Mobile learning can truly benefit from thinking along the same lines, especially if you consider the number of field deployed workers who operate several different electronic tools, sensors to diagnose problems with equipment etc. Using the device as a central hub for those types of sensors could really make life easier for those types of employees. And the networked communication of a mobile device offers the ability to receive real-time feedback on procedures, and training on the spot for those who operate sensors and diagnostic equipment.
According to this report from MediaPost (a web site devoted to advertising and mobility) mobile web usage continues to grow, which we knew. However, the report also goes on to talk about the frustrations many users experience with the mobile web. You can see the actual stats cited from Nielsen here.
Most users are probably frustrated by the “mobile web” because the web they are viewing is often the same web that’s formatted for the desktop and desktop browsers. Many of us who’ve tried to load a desktop site on a mobile browser know how poorly mobile browsers render those sites. Often you get a column of content with everything running vertically, and trying to find a link or read the text is so difficult that we just give up. Safari on the iPhone and Opera do better, but they are still not ideal for mobile users. And one thing that should be noted is that it’s not that difficult to build a mobile site. First of all, your users probably don’t want everything you are offering on your desktop site, especially if you have a lot of links and navigation. You may be able to work with a subset of content and navigation, so that makes it easier for the developer. But even if you have to provide most or all of your navigation, you can format it for mobile consumption so your users will stay on your site find the information they need. Some helpful development resources are shown below:
Great book about mobile web design:
Some information to get you up on terminology and history:
Platform Specific Sites:
iPhone and Safari:
https://developer.apple.com/safari/ Note: Link is on the right side, “Safari on iPhone and iPod Touch”
tips and pointers: http://articles.sitepoint.com/article/iphone-development-12-tips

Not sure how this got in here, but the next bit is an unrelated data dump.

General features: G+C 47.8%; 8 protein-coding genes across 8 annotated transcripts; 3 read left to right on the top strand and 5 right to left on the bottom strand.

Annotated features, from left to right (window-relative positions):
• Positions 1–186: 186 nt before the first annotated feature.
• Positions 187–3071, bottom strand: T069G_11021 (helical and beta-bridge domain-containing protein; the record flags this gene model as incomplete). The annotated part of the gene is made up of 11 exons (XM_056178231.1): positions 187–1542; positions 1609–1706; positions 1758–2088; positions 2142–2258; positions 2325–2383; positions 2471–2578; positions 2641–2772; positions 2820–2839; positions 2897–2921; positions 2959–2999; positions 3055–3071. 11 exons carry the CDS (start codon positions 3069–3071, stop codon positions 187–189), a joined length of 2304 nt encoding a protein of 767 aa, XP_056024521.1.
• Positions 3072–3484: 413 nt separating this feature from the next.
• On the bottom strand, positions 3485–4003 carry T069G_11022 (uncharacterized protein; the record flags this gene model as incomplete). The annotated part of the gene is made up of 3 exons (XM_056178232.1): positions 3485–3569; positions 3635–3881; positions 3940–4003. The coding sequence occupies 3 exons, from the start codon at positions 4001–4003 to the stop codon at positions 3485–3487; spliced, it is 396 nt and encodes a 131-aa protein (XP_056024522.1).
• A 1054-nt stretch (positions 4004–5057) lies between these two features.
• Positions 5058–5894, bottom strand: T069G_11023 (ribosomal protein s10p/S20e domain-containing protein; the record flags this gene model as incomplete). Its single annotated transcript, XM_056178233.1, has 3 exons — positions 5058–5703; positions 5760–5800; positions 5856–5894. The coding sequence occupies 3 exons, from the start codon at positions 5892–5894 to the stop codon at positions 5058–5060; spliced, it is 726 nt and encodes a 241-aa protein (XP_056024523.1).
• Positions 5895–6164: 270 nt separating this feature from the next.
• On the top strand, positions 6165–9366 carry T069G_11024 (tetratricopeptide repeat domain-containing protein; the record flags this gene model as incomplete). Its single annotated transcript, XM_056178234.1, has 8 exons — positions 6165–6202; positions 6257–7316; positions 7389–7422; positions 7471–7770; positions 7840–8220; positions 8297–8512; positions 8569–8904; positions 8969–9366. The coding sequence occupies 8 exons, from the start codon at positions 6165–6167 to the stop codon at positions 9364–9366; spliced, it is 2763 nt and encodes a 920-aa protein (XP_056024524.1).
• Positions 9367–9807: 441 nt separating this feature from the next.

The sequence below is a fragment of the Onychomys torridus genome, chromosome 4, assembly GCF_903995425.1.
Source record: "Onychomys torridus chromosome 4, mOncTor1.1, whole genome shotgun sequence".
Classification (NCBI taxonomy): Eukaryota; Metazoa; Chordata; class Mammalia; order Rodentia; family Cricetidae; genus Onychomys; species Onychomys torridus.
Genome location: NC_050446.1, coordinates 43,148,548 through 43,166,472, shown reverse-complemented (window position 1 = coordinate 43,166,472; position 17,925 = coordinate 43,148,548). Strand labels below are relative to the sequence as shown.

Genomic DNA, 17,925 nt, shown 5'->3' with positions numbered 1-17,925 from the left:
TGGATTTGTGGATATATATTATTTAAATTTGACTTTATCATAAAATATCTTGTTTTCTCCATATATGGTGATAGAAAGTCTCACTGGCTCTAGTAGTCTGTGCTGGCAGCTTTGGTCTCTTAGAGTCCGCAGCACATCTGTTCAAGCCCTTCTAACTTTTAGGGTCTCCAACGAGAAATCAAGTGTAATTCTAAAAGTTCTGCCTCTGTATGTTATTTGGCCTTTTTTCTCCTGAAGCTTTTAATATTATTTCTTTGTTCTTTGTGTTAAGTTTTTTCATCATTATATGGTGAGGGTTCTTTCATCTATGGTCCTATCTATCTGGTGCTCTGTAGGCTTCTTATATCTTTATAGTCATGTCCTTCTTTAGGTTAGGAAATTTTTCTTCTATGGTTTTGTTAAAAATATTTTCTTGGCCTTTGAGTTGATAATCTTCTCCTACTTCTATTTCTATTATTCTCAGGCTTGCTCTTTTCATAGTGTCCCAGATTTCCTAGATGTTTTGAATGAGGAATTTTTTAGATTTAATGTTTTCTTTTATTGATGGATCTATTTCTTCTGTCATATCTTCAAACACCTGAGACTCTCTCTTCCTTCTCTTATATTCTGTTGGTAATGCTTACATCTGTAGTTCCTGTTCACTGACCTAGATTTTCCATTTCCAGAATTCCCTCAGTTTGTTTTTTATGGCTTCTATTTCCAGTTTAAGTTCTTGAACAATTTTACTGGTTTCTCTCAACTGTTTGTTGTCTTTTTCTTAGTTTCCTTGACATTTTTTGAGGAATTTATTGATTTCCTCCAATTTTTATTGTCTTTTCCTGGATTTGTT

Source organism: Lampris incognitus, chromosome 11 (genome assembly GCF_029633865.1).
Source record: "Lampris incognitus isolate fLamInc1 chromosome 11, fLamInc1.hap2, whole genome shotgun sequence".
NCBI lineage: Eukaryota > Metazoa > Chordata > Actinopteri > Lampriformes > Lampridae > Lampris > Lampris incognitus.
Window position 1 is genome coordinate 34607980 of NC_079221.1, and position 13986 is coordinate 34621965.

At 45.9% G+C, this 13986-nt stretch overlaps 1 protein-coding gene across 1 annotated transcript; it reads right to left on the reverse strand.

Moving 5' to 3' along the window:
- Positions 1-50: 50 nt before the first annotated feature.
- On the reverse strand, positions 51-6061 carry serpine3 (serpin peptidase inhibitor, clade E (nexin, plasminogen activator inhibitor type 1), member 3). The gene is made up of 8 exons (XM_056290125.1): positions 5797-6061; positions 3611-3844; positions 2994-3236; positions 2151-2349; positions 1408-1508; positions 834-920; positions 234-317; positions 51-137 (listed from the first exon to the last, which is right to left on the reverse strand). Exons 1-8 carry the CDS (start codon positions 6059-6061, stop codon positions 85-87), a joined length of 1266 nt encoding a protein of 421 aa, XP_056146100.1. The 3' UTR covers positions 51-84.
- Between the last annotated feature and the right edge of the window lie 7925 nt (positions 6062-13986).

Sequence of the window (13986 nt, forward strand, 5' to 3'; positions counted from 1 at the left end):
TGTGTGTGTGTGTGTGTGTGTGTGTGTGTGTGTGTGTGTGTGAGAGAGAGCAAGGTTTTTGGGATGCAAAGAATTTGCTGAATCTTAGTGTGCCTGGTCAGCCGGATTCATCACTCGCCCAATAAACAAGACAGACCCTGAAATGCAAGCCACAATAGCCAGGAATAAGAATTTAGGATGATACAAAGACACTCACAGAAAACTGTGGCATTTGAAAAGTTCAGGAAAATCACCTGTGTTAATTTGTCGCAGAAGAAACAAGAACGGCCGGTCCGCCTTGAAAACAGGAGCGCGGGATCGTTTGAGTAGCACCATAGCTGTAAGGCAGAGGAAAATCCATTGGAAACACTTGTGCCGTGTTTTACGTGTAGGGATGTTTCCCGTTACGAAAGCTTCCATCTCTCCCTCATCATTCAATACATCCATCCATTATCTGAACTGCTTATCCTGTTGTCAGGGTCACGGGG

simulator (will show you what it looks like in the iPhone frame, doesn’t mimic the touch, gestures, etc.) http://www.testiphone.com/
Blackberry development program area – http://na.blackberry.com/eng/developers/resources/
AND I WOULDN’T BE TRUE TO MY MOBILE DEV ROOTS WITHOUT FLASH/FLASH LITE – which should be picking up some significant steam as it gains support on most platforms. It’s still my personal favorite, but that’s the Flash Developer in me coming out, I’ve also done work on the other platforms above.
As an advocate for corporate mobile learning, I’m always encouraged when I hear about a company that takes it seriously. Lots of companies have experimented with podcasts and some have even produced html based learning content for their customers or employees, but it has yet to win broad acceptance in the corporate training community. However, there are a few exceptions, companies that have taken the plunge and they are realizing the benefits of their investment in mobile learning.
In an earlier post, I wrote about Mobile Learning at Merrill Lynch, where they’ve adopted m-Learning as a serious option for training their employees. In another, similar success story, Accenture (a large consulting firm) has embraced mobile learning for their employees and their senior executives in particular. Here’s a link to an article in Training Magazine where they discuss the mobile learning program at Accenture.
Accenture chose to use mobile learning as an augmentation to it’s normal e-Learning platform, specifically for compliance training on a number of topics. Results from their internal surveys indicate that learners liked the new mobile training modality and they plan to offer more of it in the future. Highlights from their internal survey of learners include the following observations:
- more than 1000 completions of 7 courses
- overall satisfaction rating of 4.4 out of 5, compared to 4.0 out of 5 for traditional e-Learning
- 92% of those surveyed would like to use their mobile device for training
- most executives who took the training would prefer their mobile learning in chunks of 10-15 minutes
- over half of the respondents would prefer an option to download their courses so they could take them when not connected to the Internet
An important thing to note here is the fact that some of the findings reinforce many of the guidelines we’ve been given when designing mobile learning assets. Those guidelines include keeping your mobile learning assets between 5-15 minutes (small chunks) and the suggestion that you consider the fact that the learner may not have a good connection/or any connection to the Internet. It’s good to see that the designers in this case took the time to consider these guidelines when designing their courses. You can read the whole article (here), make sure you read the “Quick Tips” section for some valuable insight into their design process, perhaps it can help you with your own designs. I really liked the idea of bookmarking all the pages, that makes a lot of sense for a mobile learner who may be intermittently engaged in your training.
Thanks to Training Magazine and author Sarah Boehle for this article.